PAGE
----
The unhappy sectional agitation now prevailing is not altogether destitute of some good results, for it occasionally calls forth reminders of the obligations which the North rests under to the South, that would otherwise, perhaps, be overlooked. We copy from the “Journal of Commerce” an article intended to do slight justice to the Southern literary world. The enumeration is far from complete, as the names of Hooper, of Alabama, Pike, of La., Kendrick, Legree, Dr. Irving, and many others, are omitted; yet it shows that some of the best things, always the most original, produced in this country, are the result of Southern pens. For more than a quarter of a century the columns of the “Spirit” have teemed with the finest specimens of writing, overflowing with wit and sentiment, playful and profound, a large part of which is destined to become permanent specimens of real American originality, for which we have been largely indebted to Southern correspondents. Enough has been elicited to satisfy the most prejudiced, that if the Southern authors had other stimulants than the pleasure of composition, they would probably surpass most of our Northern litterateurs, for they have a freshness and freedom from conventionalities altogether superior to Northern writers so entirely under the control and influence of foreign literature. The article which has called forth these remarks says:--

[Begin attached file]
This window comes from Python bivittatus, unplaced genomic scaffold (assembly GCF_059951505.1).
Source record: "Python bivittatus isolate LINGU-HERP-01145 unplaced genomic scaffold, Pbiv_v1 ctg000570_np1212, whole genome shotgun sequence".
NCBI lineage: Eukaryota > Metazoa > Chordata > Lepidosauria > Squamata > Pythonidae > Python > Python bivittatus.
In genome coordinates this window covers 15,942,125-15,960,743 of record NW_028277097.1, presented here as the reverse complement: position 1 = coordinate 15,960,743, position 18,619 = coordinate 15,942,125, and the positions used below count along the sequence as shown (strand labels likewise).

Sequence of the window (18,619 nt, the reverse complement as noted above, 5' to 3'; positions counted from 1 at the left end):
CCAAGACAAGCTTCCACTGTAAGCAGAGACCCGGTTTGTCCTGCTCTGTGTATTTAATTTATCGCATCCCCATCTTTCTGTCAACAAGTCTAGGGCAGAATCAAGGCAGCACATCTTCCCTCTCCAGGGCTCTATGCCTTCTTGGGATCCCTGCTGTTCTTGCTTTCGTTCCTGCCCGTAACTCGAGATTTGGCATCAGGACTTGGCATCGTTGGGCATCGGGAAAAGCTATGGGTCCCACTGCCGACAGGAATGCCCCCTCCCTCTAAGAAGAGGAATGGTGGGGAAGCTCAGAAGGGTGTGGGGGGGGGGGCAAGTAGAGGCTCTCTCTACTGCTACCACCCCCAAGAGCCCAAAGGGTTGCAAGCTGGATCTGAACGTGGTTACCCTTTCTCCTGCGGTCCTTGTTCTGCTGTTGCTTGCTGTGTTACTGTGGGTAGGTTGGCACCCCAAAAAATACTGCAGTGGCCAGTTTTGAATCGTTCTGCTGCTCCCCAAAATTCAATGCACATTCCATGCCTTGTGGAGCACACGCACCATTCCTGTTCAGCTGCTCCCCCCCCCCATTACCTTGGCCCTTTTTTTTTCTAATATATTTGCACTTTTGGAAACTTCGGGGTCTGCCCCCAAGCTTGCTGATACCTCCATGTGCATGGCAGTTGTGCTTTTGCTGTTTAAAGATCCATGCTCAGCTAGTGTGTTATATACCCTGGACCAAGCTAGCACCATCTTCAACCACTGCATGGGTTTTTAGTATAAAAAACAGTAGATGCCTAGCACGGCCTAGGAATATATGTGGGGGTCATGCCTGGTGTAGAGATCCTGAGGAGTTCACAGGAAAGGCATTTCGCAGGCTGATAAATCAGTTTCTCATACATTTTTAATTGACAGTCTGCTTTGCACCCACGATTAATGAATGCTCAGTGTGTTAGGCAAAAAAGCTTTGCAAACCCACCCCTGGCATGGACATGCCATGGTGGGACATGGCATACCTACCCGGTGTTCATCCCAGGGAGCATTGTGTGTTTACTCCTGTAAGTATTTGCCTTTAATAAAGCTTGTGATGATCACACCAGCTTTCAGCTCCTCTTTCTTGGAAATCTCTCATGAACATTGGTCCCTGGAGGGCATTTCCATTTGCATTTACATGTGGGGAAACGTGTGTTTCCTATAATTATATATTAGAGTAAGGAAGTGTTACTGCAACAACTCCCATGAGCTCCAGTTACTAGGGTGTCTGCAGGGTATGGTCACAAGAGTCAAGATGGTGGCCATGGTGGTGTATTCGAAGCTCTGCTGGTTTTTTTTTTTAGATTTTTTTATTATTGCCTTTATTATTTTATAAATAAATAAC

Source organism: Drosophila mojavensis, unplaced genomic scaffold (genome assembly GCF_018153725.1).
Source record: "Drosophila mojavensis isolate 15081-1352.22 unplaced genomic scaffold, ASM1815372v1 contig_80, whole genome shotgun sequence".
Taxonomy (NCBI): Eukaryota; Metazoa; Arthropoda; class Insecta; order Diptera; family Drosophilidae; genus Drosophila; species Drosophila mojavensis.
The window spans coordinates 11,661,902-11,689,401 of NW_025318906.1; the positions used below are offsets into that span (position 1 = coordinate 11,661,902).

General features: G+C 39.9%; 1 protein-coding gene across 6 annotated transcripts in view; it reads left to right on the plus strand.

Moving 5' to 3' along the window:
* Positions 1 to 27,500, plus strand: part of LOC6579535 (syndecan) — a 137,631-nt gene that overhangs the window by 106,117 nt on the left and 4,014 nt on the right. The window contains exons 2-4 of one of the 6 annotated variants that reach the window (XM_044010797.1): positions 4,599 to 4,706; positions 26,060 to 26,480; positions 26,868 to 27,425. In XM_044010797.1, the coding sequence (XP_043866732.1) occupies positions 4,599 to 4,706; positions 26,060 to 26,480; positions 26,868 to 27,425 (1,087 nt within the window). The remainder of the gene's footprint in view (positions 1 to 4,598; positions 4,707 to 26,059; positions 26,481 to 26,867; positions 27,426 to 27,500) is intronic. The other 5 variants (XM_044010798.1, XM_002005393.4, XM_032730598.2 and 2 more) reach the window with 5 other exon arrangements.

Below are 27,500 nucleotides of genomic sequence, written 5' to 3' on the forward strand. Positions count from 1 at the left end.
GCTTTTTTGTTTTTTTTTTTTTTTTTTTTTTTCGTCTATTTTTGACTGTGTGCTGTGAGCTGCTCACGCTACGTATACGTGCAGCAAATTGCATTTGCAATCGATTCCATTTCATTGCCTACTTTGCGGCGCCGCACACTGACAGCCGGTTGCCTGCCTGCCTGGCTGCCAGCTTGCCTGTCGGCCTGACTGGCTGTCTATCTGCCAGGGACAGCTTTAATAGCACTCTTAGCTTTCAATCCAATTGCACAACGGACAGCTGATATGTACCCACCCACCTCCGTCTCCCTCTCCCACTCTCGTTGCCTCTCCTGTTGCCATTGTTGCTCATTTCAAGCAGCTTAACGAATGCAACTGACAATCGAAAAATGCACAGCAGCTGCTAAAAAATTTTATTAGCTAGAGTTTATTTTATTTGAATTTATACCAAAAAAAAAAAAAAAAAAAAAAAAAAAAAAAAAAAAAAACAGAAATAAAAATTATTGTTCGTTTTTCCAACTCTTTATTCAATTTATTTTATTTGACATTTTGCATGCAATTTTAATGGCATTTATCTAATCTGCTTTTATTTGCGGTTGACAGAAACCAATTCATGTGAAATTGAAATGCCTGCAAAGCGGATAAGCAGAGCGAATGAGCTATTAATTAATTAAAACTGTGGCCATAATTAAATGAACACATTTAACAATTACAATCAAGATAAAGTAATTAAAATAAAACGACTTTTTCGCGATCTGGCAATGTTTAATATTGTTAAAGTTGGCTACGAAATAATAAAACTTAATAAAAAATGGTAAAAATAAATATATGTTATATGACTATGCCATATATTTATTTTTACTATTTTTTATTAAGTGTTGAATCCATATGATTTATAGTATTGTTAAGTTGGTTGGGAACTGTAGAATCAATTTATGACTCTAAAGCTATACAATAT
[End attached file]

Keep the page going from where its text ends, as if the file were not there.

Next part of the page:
A few days since we called the attention of our readers to the fact that a large number of the most successful books issued by our Northern publishers, were from Southern writers. We again return to this subject, because one of the strings which a certain class of writers and speakers delight to strike, is that which gives back the sound that “the South has no literature.” In the list of works published by the Harpers, we have been surprised at the goodly number from the pens of Southern gentlemen and ladies. Among them we find the names of Judge Longstreet, of Georgia, whose admirable “Georgia Scenes,” though published a quarter [1] of a century ago, is still a “live book”—fresh editions being required every year. Hon. Mr. Stiles, of the same State, has written the best and most profound History of Austria that exists in the English language. Mr. Monette, author of the History of the Mississippi valley, was a resident of Mississippi. Lieutenant Maury, whose “Physical Geography of the Sea” has excited more attention in Europe than any recent work of popular science, is a native of Virginia. We well remember the interest which this book created at Geneva, Switzerland. Several of the first men of that city—as well known in the annals of science as of religion—not knowing that other countries of Europe would so readily give its treasures to their people, immediately proposed a subscription in order that it might be republished. One of Lt. Maury’s works has been translated into the Portuguese language, and to-day is read at Lisbon and Rio de Janeiro. Commander Page, whose “La Plata and the Argentine Confederation” ranks among the most thorough and satisfactory books of travel, is also, if we mistake not, a Virginian. The speeches and addresses of Hon. H. W. Hilliard of Alabama, evince that, had he devoted himself to literature, he would have acquired a reputation as an author not inferior to that which he gained as a statesman. The anonymous author of Dore, a series of most brilliant European sketches, is a Southerner. Professor Harrison of the University of Virginia is the author of a Latin Grammar which is characterised by great erudition. It may be well to mention in this connection two of the writers on the list of the Harpers, who, though no longer in their native States, are Southern-born. We refer to Dr. Hawks, formerly of North Carolina, and to General Winfield Scott of Virginia. The latter is better known as our Commander-in-Chief, and the “Great Pacificator,” but at the same time [unclear] the author of the best book extant on Infantry Tactics.